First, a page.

The Playlist

'Pirates! Band of Misfits' Director Peter Lord Talks DreamWorks Animation, Batman & The Allure Of Pirates

  • By Drew Taylor
  • |
  • April 25, 2012 5:01 PM
  • |
  • 1 Comment
This Friday, "Pirates! Band of Misfits" opens, the latest whirligig stop motion contraption by the cracked geniuses at Aardman Animation, the studio that, over the years, has brought us such astounding wonders as "Wallace and Gromit in the Curse of the Were-Rabbit," "Chicken Run," "Arthur Christmas," and the underrated "Flushed Away." 'Pirates' is their second film in conjunction with Sony Pictures Animation, their new home after leaving a partnership with DreamWorks Animation ("The Croods," Chris Sanders' next movie for DreamWorks, was an idea originally developed by Aardman but retained by DreamWorks Animation after the split). We got a chance to talk with Peter Lord, director of "Pirates! Band of Misfits" and the co-founder of the studio (he's a kind of cuddly British John Lasseter proxy), about what drew him to this pirate world, what's next for stop motion animation, the split from DreamWorks, and his new Batman short films.

Jason Segel Talks Making 'The Five-Year Engagement, Improvisation & Why He's Not In A Hurry To Direct

  • By Jeff Otto
  • |
  • April 24, 2012 9:58 AM
  • |
  • 0 Comments
Jason Segel and Nick Stoller first met up on the Judd Apatow college comedy TV series “Undeclared” just over a decade ago. The show was far from the first attempt to tackle the freshman college experience, but it was one of the more fresh and realistic, a warts and all portrayal of the often difficult transition from childhood to the real word.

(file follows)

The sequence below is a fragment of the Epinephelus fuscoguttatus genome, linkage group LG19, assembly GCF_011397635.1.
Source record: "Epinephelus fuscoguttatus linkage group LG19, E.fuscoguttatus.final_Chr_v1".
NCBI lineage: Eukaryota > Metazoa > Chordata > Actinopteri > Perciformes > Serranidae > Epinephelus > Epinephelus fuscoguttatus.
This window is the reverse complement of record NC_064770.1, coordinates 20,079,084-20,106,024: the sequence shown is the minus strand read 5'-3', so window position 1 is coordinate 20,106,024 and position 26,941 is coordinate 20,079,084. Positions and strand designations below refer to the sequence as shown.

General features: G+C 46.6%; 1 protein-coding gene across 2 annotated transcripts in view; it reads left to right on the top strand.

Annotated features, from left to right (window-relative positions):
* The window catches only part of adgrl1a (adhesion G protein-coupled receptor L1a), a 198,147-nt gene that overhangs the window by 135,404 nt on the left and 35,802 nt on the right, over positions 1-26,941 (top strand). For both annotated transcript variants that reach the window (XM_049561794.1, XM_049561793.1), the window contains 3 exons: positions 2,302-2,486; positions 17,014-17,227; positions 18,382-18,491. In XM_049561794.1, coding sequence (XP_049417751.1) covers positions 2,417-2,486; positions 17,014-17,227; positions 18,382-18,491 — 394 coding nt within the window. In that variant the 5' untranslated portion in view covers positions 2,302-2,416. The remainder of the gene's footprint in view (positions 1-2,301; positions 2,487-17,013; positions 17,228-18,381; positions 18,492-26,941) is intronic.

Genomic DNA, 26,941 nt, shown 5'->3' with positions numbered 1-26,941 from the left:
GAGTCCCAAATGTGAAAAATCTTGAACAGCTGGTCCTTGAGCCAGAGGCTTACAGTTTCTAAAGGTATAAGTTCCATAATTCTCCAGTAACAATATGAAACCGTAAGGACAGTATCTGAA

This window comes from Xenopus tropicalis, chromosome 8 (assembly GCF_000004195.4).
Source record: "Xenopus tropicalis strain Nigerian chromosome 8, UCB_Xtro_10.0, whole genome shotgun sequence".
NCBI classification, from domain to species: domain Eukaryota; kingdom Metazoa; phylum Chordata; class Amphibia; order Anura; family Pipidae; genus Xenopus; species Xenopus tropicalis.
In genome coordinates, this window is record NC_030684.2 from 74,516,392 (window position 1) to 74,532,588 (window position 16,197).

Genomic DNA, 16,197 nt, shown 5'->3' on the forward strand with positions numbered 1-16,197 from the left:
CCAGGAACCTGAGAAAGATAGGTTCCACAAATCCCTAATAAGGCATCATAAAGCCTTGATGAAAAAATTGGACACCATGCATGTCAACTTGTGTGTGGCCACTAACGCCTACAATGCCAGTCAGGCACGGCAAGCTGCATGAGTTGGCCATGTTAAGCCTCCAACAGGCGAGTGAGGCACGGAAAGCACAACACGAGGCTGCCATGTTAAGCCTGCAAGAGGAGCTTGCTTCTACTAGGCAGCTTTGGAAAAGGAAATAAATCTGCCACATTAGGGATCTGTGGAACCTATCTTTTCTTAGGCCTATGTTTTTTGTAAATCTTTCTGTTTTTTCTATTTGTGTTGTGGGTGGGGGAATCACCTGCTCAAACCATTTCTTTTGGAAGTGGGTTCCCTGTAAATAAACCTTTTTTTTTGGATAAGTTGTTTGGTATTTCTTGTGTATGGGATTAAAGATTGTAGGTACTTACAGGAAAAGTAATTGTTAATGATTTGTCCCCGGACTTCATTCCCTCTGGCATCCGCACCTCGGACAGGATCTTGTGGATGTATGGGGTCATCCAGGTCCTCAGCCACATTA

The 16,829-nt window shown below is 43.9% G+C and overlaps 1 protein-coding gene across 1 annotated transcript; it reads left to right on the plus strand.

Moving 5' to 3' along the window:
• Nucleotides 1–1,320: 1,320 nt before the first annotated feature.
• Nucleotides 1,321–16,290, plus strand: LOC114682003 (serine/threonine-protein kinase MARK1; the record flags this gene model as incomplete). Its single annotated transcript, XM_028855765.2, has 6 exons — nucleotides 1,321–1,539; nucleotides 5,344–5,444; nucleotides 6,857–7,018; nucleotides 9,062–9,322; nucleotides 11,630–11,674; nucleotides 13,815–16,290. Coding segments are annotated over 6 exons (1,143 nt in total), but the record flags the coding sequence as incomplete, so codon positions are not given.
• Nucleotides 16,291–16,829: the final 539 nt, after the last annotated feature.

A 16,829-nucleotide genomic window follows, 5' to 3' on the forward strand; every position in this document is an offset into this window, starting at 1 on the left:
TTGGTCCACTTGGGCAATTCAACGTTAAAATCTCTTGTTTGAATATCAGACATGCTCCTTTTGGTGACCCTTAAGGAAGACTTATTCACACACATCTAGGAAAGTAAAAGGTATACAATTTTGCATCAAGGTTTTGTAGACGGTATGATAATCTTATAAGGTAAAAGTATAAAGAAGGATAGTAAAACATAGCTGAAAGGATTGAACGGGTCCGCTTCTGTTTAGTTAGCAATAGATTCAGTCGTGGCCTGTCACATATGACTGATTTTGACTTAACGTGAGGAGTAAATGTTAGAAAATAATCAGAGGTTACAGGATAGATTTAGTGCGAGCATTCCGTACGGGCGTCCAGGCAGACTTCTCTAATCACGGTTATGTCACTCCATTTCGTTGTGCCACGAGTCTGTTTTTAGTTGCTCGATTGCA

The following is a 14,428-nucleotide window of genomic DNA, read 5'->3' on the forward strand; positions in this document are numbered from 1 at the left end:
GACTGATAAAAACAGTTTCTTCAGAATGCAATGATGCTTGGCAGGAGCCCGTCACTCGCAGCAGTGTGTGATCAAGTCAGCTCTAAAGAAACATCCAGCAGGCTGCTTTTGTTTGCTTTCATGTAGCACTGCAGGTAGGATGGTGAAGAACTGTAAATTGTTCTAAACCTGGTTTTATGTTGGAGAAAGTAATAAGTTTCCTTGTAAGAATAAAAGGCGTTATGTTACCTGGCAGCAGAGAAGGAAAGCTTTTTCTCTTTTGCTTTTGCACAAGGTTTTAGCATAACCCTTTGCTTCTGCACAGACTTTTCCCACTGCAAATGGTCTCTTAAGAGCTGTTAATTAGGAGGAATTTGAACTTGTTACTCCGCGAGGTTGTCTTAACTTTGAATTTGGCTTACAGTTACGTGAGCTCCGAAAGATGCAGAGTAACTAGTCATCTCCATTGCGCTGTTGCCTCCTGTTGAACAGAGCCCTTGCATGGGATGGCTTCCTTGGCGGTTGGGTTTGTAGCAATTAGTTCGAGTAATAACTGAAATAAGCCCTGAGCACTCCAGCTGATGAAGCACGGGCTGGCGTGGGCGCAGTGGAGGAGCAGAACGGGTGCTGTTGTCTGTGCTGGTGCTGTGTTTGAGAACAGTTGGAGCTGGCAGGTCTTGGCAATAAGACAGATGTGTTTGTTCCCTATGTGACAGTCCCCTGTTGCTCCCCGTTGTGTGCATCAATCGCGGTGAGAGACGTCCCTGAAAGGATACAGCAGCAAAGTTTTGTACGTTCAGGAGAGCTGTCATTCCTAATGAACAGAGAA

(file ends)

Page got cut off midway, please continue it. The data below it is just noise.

Director Kevin Macdonald Talks The Long Road To Making His Documentary 'Marley,' And Why It's The Opposite Of 'Senna'

  • By John Lichman
  • |
  • April 19, 2012 3:59 PM
  • |
  • 1 Comment
Talking about icons can take a while, especially when you're tasked with an international icon like Bob Marley, whose face and music are synonymous with Jamaica, reggae and college dorms. Kevin Macdonald's new documentary, "Marley," takes nearly two hours to explore the culture and relationships that the singer forged in Jamaica, his politics and the fact that people shouldn't be too freaked out by the running time. The Playlist sat down with Macdonald to bring up Boney M, how "Marley" is the opposite of "Senna" and his upcoming projects.

The Best & Worst Of SXSW '12: The Playlist's Complete Coverage

  • By Oliver Lyttelton
  • |
  • March 19, 2012 4:55 PM
  • |
  • 2 Comments
SXSW is officially done for another year. Well, technically, it's been done since Saturday, but it's taken a few days for The Playlist team members to emerge from their BBQ & queso comas. Nevertheless, the film strand of the festival is over and it's time to look forward, to Tribeca, Cannes and whatever else lies beyond.

The Dardenne Brothers Say They Originally Planned A Different Ending For 'Kid With A Bike'

  • By Christopher Bell
  • |
  • March 17, 2012 9:59 AM
  • |
  • 2 Comments
What can be said about the Dardenne brothers that five Cannes awards don't already say much more definitively? Even a mediocre splotch in their oeuvre is twelve notches above most other contemporary films that get paraded around on the blogosphere.

SXSW '12 Interview: Guy Maddin Talks Making 100 Short Films In 100 Days In Four Countries With Current Project 'Spiritismes'